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Employment, IR & Workplace Safety News Alert: Preventing sexual harassment - Same responsibility, sextuple the cost

News Alert 18 July 2014

By awarding a former Oracle employee $130,000, the Full Federal Court has dramatically increased the risk to employers of failing to protect employees against sexual harassment in the workplace.

Background

Ms Richardson, the complainant, was working as a consulting manager for Oracle in their Sydney office. Mr Tucker was a sales representative employed at Oracle’s Melbourne office.

Oracle formed a bid team for a major project in 2008. Mr Tucker and Ms Richardson worked together as part of the team from April to December. During this time, Ms Richardson was subject to repeated sexual advances and harassing comments from Mr Tucker.

Ms Richardson approached management and expressed her concerns with Mr Tucker’s behaviour, asking to be removed from the bid team without making her concerns public. Despite this request, Oracle conducted a formal investigation, which included obtaining an apology from Mr Tucker and discussing the matter with Oracle management. Ms Richardson resigned with Oracle in March 2009.

The decision

In keeping with traditional awards for sexual harassment cases, the Federal Court initially awarded Ms Richardson $18,000.

Oracle was found vicariously liable as it failed to ‘show that it took all reasonable steps to prevent Mr Tucker from sexually harassing Ms Richardson’. Ms Richardson remained working on a project in the same team as Mr Tucker whilst an investigation was ongoing. No face to face contact occurred during this time but Ms Richardson was required to maintain contact with Mr Tucker via phone and email.

On appeal to the Full Federal Court, the award was increased to $130,000. In addition, Oracle was forced to pay for Ms Richardson’s legal costs, likely to run into the hundreds of thousands.

In a telling departure from previous case law, the Full Federal Court refrained from determining damages “by reference to some previously accepted ‘range’ in sexual harassment cases”.

The Court declared that prevailing community standards required a more severe penalty and that $18,000 was “manifestly inadequate”.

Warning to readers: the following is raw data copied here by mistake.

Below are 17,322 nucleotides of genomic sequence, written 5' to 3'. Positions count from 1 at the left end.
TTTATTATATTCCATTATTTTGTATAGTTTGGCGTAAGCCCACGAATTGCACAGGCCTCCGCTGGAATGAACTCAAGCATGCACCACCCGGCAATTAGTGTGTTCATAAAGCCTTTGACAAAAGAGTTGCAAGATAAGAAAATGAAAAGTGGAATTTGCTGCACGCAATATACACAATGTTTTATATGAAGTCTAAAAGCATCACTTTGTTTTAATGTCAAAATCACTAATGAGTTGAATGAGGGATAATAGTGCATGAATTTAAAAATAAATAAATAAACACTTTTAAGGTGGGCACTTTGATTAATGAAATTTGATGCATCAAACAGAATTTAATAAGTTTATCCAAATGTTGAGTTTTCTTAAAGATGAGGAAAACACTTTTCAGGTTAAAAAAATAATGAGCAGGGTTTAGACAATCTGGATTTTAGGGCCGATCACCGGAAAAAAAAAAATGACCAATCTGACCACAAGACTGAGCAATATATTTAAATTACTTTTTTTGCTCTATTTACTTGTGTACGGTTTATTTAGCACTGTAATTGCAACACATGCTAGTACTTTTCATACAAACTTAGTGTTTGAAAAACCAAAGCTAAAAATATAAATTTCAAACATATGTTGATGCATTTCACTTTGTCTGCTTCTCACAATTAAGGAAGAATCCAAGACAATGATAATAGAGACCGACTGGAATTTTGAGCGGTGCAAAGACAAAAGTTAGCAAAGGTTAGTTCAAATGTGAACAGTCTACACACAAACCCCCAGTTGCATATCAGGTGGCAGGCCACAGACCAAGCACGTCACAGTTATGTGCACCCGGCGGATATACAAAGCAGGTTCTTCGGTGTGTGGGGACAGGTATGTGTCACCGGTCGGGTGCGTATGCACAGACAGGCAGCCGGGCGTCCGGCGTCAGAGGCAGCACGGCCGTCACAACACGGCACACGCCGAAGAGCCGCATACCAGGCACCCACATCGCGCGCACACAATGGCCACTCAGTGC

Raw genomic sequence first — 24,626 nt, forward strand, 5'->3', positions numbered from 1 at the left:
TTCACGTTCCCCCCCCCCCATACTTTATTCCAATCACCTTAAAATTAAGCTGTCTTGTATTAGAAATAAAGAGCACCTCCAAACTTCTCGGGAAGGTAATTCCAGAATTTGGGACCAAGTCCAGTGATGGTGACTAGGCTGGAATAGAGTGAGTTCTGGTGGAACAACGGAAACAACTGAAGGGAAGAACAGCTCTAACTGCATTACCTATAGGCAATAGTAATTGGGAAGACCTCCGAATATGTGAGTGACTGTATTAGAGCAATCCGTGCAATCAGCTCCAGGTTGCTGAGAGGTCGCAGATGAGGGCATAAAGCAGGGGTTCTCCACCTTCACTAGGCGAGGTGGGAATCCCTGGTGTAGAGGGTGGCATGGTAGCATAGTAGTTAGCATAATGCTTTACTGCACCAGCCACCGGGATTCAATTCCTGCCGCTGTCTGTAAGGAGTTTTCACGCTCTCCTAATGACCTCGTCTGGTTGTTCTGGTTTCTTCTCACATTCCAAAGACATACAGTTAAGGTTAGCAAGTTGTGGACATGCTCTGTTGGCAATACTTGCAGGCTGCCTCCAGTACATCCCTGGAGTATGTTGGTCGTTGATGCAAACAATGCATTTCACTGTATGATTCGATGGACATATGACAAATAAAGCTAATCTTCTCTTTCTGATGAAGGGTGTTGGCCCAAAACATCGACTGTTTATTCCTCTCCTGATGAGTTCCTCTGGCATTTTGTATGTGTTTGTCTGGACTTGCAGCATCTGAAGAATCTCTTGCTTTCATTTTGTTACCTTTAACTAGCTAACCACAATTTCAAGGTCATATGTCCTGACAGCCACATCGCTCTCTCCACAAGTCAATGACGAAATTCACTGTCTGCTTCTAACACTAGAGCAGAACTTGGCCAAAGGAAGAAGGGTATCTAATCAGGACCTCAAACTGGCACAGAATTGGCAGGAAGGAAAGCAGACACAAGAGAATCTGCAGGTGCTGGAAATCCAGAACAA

The song remains the same

This decision serves as an important reminder of the obligation on employers to protect employees under the Sex Discrimination Act 1984 (Cth). The hallmark of a good Human Resources policy that protects employees against sexual harassment remains the same:

  • Efficient Complaints Handling. A process that is understood at all levels and a culture that allows for issues to be dealt with as a priority to ancillary business concerns.
  • Thorough Training. Regular, ongoing training of all employees setting out what is appropriate behaviour and clearly articulating the complaints process.
  • Pragmatism. Ensure the employee’s specific concerns are dealt with. Ms Richardson requested anonymity. The failure of Oracle to adhere to this request added to the loss and damage suffered by Ms Richardson.

What has dramatically changed however, is the exposure an employer can face if it does not take all expected measures to prevent and deal with sexual harassment in the workplace. Where employers do not have adequate policies and procedures prohibiting sexual harassment, they can now expect significant “US style” orders for both compensation and legal costs.

For advice on constructing adequate human resources policy that protects both employers and employees, please contact our Employment, Industrial Relations and Workplace Safety team.


Peta Tumpey, Partner
Sydney

News Alert 18 July 2014
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